Introduction to Rapid Tranquilisation (RT)
Acute behavioural disturbance can occur in the context of psychiatric illness, substance misuse, personality disorder and secondary to underlying medical conditions. The behaviour is often driven by psychotic beliefs, agitation, fear, anger and complex emotions. Rapid tranquilisation, also known as chemical restraint, refers to a pharmacological strategy for the management of patients who are exhibiting disturbed or violent behaviour. It is the appropriate use of medication to manage violent behaviour safely and effectively. The aim of the intervention is an emergency measure to quickly calm a patient down and reduce the risk of further violence and harm to themselves or others rather than to treat any underlying psychiatric illness or medical cause. It should not be resorted to routinely.
The use of drugs to aid a patient to calm down is not without risks and can be distressing for patients. As such it should be used in a way that ensures the safety of patients, relatives and staff, and maintains their dignity and respect. It is essential that alternative strategies are considered prior to the use of medication for rapid tranquilisation, including de-escalation methods, restrictive interventions, staff training and post-tranquilisation debrief and review.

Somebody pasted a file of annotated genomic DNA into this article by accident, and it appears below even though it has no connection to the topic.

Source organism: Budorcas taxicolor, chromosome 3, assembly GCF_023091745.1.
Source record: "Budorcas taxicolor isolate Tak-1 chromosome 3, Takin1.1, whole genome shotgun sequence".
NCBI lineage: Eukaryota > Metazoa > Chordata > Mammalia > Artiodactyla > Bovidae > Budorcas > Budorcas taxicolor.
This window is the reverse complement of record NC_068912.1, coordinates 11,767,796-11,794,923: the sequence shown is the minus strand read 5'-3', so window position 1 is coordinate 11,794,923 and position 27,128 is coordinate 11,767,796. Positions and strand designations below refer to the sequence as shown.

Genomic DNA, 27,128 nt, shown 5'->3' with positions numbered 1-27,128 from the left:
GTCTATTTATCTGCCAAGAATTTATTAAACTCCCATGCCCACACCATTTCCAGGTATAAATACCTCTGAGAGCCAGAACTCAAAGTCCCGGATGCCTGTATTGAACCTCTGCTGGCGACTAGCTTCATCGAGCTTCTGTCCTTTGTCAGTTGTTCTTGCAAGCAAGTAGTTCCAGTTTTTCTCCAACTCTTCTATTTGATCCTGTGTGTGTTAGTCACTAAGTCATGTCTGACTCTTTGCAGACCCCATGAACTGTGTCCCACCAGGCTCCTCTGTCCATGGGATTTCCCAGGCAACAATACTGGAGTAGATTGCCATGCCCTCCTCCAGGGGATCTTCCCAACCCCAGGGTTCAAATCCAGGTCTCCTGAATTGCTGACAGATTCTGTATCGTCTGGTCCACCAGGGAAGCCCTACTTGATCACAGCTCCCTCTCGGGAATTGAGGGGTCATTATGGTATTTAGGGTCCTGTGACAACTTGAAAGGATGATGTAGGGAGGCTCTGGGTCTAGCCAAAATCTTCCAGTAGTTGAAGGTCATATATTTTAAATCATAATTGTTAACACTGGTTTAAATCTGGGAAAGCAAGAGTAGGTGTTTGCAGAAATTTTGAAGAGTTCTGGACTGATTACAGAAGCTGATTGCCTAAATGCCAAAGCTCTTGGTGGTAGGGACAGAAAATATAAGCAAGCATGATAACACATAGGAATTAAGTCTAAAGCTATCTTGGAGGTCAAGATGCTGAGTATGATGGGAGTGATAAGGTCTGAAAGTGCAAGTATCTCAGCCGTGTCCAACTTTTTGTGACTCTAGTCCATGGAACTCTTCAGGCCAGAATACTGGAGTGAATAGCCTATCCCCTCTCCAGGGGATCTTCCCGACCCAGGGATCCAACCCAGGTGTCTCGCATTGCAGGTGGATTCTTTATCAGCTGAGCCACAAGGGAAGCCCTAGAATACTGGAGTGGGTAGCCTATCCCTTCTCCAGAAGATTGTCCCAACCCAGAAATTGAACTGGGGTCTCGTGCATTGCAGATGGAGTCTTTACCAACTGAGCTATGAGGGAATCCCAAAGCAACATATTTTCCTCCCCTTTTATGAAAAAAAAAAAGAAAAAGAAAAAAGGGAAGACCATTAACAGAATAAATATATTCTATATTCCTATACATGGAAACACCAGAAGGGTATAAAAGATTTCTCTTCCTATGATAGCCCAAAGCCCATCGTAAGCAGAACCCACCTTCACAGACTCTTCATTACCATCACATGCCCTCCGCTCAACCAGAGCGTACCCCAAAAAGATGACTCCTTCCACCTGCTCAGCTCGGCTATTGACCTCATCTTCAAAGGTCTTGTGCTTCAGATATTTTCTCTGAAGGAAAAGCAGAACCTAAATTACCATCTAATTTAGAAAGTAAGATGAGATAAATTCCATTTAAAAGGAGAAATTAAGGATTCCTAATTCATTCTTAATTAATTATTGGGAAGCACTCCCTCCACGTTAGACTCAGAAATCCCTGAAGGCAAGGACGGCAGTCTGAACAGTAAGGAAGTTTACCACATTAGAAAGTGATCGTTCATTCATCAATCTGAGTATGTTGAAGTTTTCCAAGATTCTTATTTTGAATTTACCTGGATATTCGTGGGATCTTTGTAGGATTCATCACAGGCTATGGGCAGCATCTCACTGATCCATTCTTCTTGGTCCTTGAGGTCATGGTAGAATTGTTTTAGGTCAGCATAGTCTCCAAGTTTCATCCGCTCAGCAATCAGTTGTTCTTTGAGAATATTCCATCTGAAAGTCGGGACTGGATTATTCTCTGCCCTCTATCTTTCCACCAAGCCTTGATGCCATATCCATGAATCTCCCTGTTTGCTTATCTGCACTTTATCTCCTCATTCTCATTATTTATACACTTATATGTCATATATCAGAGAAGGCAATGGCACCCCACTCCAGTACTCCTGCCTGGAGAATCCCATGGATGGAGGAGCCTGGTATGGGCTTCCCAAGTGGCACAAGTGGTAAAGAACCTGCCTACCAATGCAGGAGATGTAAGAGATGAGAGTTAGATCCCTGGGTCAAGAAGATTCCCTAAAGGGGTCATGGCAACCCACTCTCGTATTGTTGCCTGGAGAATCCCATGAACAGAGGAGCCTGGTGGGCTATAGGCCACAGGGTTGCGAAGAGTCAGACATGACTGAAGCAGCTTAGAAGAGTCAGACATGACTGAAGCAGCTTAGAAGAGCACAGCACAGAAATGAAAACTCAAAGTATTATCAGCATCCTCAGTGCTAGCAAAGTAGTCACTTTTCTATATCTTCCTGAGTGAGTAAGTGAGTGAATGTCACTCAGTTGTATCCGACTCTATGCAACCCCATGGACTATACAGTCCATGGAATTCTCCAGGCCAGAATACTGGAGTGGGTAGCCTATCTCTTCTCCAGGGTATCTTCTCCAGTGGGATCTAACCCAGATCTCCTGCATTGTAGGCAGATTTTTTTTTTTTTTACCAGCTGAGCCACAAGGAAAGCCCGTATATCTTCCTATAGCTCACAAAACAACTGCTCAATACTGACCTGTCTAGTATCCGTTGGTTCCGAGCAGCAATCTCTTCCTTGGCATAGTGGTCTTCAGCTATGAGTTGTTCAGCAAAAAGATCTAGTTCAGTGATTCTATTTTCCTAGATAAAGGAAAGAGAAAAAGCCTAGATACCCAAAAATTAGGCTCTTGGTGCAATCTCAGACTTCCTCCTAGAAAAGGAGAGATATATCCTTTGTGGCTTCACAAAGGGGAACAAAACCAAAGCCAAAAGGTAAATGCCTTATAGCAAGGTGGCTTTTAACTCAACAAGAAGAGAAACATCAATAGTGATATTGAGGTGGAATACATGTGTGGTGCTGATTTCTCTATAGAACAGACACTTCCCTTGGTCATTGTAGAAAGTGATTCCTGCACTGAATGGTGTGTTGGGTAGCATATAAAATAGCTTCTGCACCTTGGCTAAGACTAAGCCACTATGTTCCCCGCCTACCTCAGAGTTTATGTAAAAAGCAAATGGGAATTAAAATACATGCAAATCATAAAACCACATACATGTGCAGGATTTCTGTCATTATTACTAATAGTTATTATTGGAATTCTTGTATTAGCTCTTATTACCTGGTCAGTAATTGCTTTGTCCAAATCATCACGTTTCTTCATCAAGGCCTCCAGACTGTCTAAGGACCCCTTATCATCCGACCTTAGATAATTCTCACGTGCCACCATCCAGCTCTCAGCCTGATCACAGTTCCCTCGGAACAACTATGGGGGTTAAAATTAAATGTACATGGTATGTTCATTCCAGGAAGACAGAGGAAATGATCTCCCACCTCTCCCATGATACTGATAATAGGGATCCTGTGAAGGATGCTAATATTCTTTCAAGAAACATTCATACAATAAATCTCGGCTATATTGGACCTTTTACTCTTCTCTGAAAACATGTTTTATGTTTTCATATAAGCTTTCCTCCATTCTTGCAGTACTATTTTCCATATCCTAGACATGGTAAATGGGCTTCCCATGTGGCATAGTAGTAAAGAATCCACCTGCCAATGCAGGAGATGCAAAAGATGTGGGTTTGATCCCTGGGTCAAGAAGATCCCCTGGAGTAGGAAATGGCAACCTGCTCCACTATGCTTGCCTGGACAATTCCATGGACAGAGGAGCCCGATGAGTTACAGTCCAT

The guidelines on pharmacological treatment contained within this policy have been produced in response to the National Institute for Clinical Excellence clinical guidelines relating to the use of rapid tranquilisation (NG 10, 2015).
Rapid tranquilisation is considered a form of restraint. As such this policy should be used in conjunction with the relevant Trust policies on restraint and Mental Capacity Act.
|Compiled by:||Sumbal Chaudhry, Carolyn Adamson, SABP|
|Ratified by:||Drugs and Therapeutics Committee|
|Date Ratified:||September 2017|
|Date Issued:||December 2017|
|Review Date:||September 2019|
|Target Audience:||All staff|
|Contact name:||Sumbal Chaudhry, Carolyn Adamson, SABP|
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